Protective effects of lycopene on D-gal-induced aged ovaries. (A) Effect of lycopene on D-gal-induced morphological changes of ovarian tissues, scale bar: 50 µm. (B) Effect of lycopene on D-gal-induced ultrastructural changes of granulosa cells: the four pictures in the lower row are the higher magnifications of the red squares from the four pictures in the upper row, respectively, scale bar: 2 µm (upper); 1 µm (lower), red arrowheads: fragmented mitochondria. (C) Effect of lycopene on D-gal-induced decline of BrdU index, scale bar: 20 µm; (D) Relative expression of proteins related to cell proliferation. (E) Effect of lycopene on D-gal-induced increase of TUNEL index, scale bar: 20 µm. (F) Relative expression of proteins related to pro-apoptosis (Bax) and anti-apoptosis (Bcl-xL). Values are expressed as the means±s.e.. Different lowercase letters indicate significant differences (P

Figure 2. Protective effects of lycopene on D-gal-induced aged ovaries. (A) Effect of lycopene on D-gal-induced morphological changes of ovarian tissues, scale bar: 50 µm. (B) Effect of lycopene on D-gal-induced ultrastructural changes of granulosa cells: the four pictures in the lower row are the higher magnifications of the red squares from the four pictures in the upper row, respectively, scale bar: 2 µm (upper); 1 µm (lower), red arrowheads: fragmented mitochondria. (C) Effect of lycopene on D-gal-induced decline of BrdU index, scale bar: 20 µm; (D) Relative expression of proteins related to cell proliferation. (E) Effect of lycopene on D-gal-induced increase of TUNEL index, scale bar: 20 µm. (F) Relative expression of proteins related to pro-apoptosis (Bax) and anti-apoptosis (Bcl-xL). Values are expressed as the means±s.e.. Different lowercase letters indicate significant differences (P < 0.05).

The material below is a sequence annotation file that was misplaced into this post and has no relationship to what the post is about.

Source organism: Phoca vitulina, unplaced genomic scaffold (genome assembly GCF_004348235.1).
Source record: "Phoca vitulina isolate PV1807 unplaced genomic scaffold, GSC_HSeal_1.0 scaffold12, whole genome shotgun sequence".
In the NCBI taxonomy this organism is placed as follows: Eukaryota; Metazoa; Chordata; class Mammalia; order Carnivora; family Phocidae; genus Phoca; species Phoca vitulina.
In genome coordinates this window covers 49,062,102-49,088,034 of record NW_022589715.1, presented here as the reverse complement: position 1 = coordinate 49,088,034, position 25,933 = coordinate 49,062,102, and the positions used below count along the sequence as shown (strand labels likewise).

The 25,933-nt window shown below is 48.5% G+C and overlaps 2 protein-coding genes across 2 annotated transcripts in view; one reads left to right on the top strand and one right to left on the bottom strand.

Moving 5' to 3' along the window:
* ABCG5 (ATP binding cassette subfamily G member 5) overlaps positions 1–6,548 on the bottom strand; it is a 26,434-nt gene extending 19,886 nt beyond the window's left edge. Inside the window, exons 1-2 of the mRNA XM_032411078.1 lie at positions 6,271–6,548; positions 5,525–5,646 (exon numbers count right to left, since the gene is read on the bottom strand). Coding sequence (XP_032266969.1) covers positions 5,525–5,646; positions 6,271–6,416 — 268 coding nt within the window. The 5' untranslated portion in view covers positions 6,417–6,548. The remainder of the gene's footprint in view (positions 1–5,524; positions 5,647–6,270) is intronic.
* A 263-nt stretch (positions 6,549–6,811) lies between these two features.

In contrast to the control group, the mitochondria in the living granulosa cells of the D-gal-induced aged ovarian tissues were fragmented and swollen. As expected, the phenomenon of mitochondrial fragmentation and swelling in living granulosa cells was alleviated after 72 h simultaneous treatment with lycopene and D-gal. Meanwhile, no obvious difference was found in mitochondrial morphology between lycopene treatment and the control groups (Fig. 2B). These data indicated that lycopene could partially rescue the D-gal-induced ultrastructural damages of the living granulosa.

Effects of lycopene on the somatic cell proliferation decline in the D-gal-induced aged ovarian tissues

D-gal treatment exerted a dose-dependent detrimental effect on ovarian somatic cell proliferation [17]. Treatment with 2.5 mg/mL D-gal alone decreased the BrdU index remarkably while lycopene treatment alone did not result in any change in the BrdU index. In addition, the decline of the BrdU index, as induced by D-gal, was inhibited by lycopene supplementation (Fig. 2C). D-gal remarkably decreased the expression of PCNA and CDK2, whilst lycopene reversed these alterations. The expression of PCNA in the D-gal and lycopene treatment group was significantly higher than the control group. D-gal decreased the expression of CCND1 and lycopene partially rescued this decrease. However, this decrease was not restored for the control group. Interestingly, treatment with lycopene alone significantly increased the expression of PCNA but not CDK2 or CCND1 (Fig. 2D). These data suggested that the decline of somatic cell proliferation in the D-gal-induced aged ovarian tissues was inhibited by lycopene supplementation.

Effects of lycopene on cell apoptosis in the D-gal-induced aged ovarian tissues